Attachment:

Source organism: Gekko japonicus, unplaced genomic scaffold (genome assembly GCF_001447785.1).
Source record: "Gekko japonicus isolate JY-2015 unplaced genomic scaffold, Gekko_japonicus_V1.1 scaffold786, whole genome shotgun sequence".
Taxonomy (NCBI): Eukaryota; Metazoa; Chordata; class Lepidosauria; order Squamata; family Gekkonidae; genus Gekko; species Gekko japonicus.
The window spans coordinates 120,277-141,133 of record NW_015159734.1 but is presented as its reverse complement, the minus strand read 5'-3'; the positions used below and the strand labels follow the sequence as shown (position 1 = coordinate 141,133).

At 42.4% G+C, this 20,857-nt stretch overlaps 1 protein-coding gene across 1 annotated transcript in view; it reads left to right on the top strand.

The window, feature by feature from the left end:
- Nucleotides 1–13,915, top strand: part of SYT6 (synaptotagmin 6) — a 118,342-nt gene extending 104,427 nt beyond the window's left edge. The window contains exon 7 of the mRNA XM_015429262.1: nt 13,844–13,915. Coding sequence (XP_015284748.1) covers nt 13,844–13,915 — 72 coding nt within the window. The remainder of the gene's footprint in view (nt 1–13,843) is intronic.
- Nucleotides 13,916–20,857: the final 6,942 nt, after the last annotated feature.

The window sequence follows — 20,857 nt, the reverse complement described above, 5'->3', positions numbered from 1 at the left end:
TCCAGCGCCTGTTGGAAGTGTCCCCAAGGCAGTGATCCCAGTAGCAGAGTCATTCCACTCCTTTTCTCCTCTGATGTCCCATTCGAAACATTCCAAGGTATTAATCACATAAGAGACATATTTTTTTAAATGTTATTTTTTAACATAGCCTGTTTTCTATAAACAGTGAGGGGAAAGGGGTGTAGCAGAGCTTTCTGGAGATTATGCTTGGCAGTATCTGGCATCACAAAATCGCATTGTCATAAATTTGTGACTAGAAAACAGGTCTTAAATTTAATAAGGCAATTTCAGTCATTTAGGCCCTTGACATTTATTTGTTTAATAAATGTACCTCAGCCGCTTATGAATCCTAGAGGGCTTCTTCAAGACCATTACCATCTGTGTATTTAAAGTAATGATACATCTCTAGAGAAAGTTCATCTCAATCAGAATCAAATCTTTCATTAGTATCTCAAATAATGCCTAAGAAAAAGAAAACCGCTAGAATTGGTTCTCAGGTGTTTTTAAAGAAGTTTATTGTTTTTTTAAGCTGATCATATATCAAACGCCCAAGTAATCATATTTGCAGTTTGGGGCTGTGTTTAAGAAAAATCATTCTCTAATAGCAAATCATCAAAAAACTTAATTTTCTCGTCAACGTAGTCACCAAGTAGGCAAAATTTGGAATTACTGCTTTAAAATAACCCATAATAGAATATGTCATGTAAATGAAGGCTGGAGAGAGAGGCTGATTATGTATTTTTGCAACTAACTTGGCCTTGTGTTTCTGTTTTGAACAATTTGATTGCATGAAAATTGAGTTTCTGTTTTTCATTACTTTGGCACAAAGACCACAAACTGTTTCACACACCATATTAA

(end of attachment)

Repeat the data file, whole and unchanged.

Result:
Source organism: Gekko japonicus, unplaced genomic scaffold (genome assembly GCF_001447785.1).
Source record: "Gekko japonicus isolate JY-2015 unplaced genomic scaffold, Gekko_japonicus_V1.1 scaffold786, whole genome shotgun sequence".
Taxonomy (NCBI): Eukaryota; Metazoa; Chordata; class Lepidosauria; order Squamata; family Gekkonidae; genus Gekko; species Gekko japonicus.
The window spans coordinates 120,277-141,133 of record NW_015159734.1 but is presented as its reverse complement, the minus strand read 5'-3'; the positions used below and the strand labels follow the sequence as shown (position 1 = coordinate 141,133).

At 42.4% G+C, this 20,857-nt stretch overlaps 1 protein-coding gene across 1 annotated transcript in view; it reads left to right on the top strand.

The window, feature by feature from the left end:
- Nucleotides 1–13,915, top strand: part of SYT6 (synaptotagmin 6) — a 118,342-nt gene extending 104,427 nt beyond the window's left edge. The window contains exon 7 of the mRNA XM_015429262.1: nt 13,844–13,915. Coding sequence (XP_015284748.1) covers nt 13,844–13,915 — 72 coding nt within the window. The remainder of the gene's footprint in view (nt 1–13,843) is intronic.
- Nucleotides 13,916–20,857: the final 6,942 nt, after the last annotated feature.

The window sequence follows — 20,857 nt, the reverse complement described above, 5'->3', positions numbered from 1 at the left end:
TCCAGCGCCTGTTGGAAGTGTCCCCAAGGCAGTGATCCCAGTAGCAGAGTCATTCCACTCCTTTTCTCCTCTGATGTCCCATTCGAAACATTCCAAGGTATTAATCACATAAGAGACATATTTTTTTAAATGTTATTTTTTAACATAGCCTGTTTTCTATAAACAGTGAGGGGAAAGGGGTGTAGCAGAGCTTTCTGGAGATTATGCTTGGCAGTATCTGGCATCACAAAATCGCATTGTCATAAATTTGTGACTAGAAAACAGGTCTTAAATTTAATAAGGCAATTTCAGTCATTTAGGCCCTTGACATTTATTTGTTTAATAAATGTACCTCAGCCGCTTATGAATCCTAGAGGGCTTCTTCAAGACCATTACCATCTGTGTATTTAAAGTAATGATACATCTCTAGAGAAAGTTCATCTCAATCAGAATCAAATCTTTCATTAGTATCTCAAATAATGCCTAAGAAAAAGAAAACCGCTAGAATTGGTTCTCAGGTGTTTTTAAAGAAGTTTATTGTTTTTTTAAGCTGATCATATATCAAACGCCCAAGTAATCATATTTGCAGTTTGGGGCTGTGTTTAAGAAAAATCATTCTCTAATAGCAAATCATCAAAAAACTTAATTTTCTCGTCAACGTAGTCACCAAGTAGGCAAAATTTGGAATTACTGCTTTAAAATAACCCATAATAGAATATGTCATGTAAATGAAGGCTGGAGAGAGAGGCTGATTATGTATTTTTGCAACTAACTTGGCCTTGTGTTTCTGTTTTGAACAATTTGATTGCATGAAAATTGAGTTTCTGTTTTTCATTACTTTGGCACAAAGACCACAAACTGTTTCACACACCATATTAA